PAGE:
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Riefenstahl's unknown parable about fascism and freedom
Leni Riefenstahl's "Tiefland" surely must be one of the tragedies of cinematic history. Filmed during WWII, under the scrutiny of the Nazi administration, it is an unmistakable statement against the evil of authoritarianism and a call for freedom of the common people from tyranny.
A little background may be in order for those who are unfamiliar with Riefenstahl. Born into a middle-class family in Berlin in 1902, she aspired to be a dancer. However, during her formal training in her early 20s, she suffered a crippling injury to her knee. While undergoing physical therapy, she discovered the film "Mountain of Destiny" by Arnold Fanck, which was about mountaineering in the Dolomite Mountains. She was fascinated with the film and managed to meet its director. Impressed by her spirit and fresh-faced beauty, he decided she would star in his next film, "The Holy Mountain", another mountaineering film.
After starring in another half dozen films in as many years, Riefenstahl was given an unprecedented opportunity: to direct the official documentary film on the 1936 Berlin Olympic Games. She threw herself into the project, overseeing hundreds of crewmembers and helping develop many revolutionary techniques and pieces of photographic equipment. "Olympia" was an unparalleled artistic achievement and a breathtaking tribute to the athletes that competed. Some opponents to the Nazis derided the film as propaganda, but in fact the film is nearly apolitical. For example, it focuses at length on the black American athlete Jesse Owens and other athletes from (later) Allied nations. 'Olympia' was hailed as a masterpiece around the world.
Impressed with her work, Adolf Hitler required her to make a film to promote the aims of the Nazis, which Riefenstahl did. "Triumph of the Will" became an effective propaganda device for the Nazi Party. Riefenstahl later explained that she had very little choice in the matter; those who refused to do the Party's bidding were routinely imprisoned or killed. It is also important to remember that film directors in every country were required to make propaganda films during the war. Many American directors made wartime propaganda films caricaturing the "Japs" as "yellow devils".
Nevertheless, Riefenstahl regretted her involvement, and hoped for some way to show the public that they should not believe the image that Hitler was attempting to project. That was where "Tiefland" came in. Ostensibly a "folk tale", it tells the story of a poor gypsy dancer in Spain who is desired and eventually imprisoned by the tyrannical lord of the land. Marta, played by Riefenstahl herself, only wants her freedom and peace for the oppressed peasants. Her salvation comes in the form of a lowly shepherd who loves her.
Technically, 'Tiefland" is well-crafted, with great care given to sets and locations, and some striking cinematography. The acting is rather understated, and the characters are fairly three-dimensional.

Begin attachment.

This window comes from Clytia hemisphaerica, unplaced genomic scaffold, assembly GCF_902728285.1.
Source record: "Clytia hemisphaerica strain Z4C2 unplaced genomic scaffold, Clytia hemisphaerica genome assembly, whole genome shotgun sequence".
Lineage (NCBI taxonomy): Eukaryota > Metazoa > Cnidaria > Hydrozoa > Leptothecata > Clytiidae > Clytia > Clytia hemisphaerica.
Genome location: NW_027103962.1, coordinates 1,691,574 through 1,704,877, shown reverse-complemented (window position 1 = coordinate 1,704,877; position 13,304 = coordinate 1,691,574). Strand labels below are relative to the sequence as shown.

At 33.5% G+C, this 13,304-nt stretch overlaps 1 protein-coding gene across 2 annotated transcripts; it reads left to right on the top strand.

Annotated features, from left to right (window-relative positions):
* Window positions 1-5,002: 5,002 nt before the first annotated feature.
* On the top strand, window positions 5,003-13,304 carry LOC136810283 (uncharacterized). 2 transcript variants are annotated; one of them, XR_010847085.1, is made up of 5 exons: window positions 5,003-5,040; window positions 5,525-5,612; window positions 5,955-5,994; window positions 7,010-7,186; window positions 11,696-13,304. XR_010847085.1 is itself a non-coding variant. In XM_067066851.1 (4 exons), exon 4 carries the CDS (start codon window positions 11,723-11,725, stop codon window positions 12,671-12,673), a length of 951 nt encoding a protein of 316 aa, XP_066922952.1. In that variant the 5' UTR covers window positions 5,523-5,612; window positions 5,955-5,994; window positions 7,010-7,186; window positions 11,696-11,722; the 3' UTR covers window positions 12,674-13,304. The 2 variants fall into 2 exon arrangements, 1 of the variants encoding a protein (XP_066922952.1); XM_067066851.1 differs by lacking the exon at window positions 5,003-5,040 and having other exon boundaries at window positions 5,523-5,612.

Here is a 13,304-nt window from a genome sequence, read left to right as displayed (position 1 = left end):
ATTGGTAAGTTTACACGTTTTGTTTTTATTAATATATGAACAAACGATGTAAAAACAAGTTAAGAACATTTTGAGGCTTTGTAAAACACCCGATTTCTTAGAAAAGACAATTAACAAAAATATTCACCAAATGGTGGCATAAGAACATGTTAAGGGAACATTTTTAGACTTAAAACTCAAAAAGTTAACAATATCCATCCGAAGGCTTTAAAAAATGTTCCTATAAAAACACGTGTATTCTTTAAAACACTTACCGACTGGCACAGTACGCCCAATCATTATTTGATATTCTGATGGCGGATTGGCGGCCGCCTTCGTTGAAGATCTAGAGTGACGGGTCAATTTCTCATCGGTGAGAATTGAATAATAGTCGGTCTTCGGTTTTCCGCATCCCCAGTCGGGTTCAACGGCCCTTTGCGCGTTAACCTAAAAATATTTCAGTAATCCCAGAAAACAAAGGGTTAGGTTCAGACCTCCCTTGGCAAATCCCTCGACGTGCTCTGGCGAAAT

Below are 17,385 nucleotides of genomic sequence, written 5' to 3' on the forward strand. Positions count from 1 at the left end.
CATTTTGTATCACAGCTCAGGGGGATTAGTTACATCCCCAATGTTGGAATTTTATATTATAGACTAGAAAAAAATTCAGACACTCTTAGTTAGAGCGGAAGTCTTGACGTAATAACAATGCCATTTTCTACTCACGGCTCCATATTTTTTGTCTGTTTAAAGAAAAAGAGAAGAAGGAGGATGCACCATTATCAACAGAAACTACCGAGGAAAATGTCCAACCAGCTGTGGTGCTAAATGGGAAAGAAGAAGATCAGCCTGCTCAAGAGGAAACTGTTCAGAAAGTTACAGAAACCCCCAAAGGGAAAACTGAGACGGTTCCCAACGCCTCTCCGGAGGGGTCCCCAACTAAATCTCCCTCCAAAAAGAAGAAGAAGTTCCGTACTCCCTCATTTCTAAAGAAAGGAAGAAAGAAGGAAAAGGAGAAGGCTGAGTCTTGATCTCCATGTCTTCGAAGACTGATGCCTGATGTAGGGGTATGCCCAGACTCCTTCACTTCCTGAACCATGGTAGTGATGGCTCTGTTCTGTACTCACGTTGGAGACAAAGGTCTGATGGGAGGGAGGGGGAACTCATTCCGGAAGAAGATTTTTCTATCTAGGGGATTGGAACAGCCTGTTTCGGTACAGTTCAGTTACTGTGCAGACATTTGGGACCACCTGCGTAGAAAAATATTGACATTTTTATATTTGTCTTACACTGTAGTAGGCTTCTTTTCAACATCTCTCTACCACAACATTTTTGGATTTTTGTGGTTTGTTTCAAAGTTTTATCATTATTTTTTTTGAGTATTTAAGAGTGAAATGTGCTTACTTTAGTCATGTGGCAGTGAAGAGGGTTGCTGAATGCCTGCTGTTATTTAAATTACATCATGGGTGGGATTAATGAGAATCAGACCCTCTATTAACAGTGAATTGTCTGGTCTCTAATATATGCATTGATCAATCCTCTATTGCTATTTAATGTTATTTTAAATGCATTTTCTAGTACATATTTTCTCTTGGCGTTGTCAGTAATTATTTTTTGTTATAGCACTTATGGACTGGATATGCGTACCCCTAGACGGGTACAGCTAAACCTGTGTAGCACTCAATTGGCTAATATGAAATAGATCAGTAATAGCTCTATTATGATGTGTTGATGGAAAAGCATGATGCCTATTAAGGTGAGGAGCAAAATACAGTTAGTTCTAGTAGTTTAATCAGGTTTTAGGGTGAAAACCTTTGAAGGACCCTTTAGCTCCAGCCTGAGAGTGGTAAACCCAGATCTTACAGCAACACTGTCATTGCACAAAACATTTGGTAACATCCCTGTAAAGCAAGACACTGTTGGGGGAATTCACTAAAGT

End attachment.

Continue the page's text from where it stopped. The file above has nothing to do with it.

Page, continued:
In many ways, "Tiefland's" story is somewhat old-fashioned for the early 1940s -- fairly predictable and quaint. But under the surface is an undeniable denouncement of oppression and tyranny. No doubt, Riefenstahl used the allegory as undiluted as she dared. The lord is dark and tempestuous, rather like Hitler. He rules the peasants without a care for their welfare. Had it been filmed in Germany, it probably would have been banned and resulted in Riefenstahl's arrest. That would come very soon, but from the victorious Allies, rather than the Axis.
As soon as the war was over, Riefenstahl (like thousands of others who had worked in the Nazi Party) were detained while it was determined whether or not they should stand trial for war crimes. She was never officially charged, but she spent four years in detention, and her rolls of film for 'Tiefland' were stored carelessly. When she was finally able to regain possession of her film, she could find no support or financing for its completion. She labored on, and in 1954 - ten years after filming began (and with many of the cast and crew dead from the war), Tiefland was finally complete. Naturally, no one would help release a film by the woman that was (wrongly) claimed to have been 'Hitler's girlfriend', and so, Tiefland remained in its cans.
An aside: the great aim of Riefenstahl's life had been to film an adaptation of the Greek legend of Penthisilea. Unfortunately, despite much work and a very promising premise (the story of the female Amazon warriors, filmed by a woman director), Penthisilea never saw completion and its footage is lost.
N.B.: I recently received a message from IMDb stating "This review was deleted by IMDb based on an abuse report filed by another user". I have carefully read IMDb's Guidelines and my review in no way violates them. It IS, however, against IMDb's Guidelines to flag other people's reviews out of a personal disagreement with the content of their reviews. That, I suspect is what's happening. If this review gets flagged, I will re-post it again, and as often as necessary.
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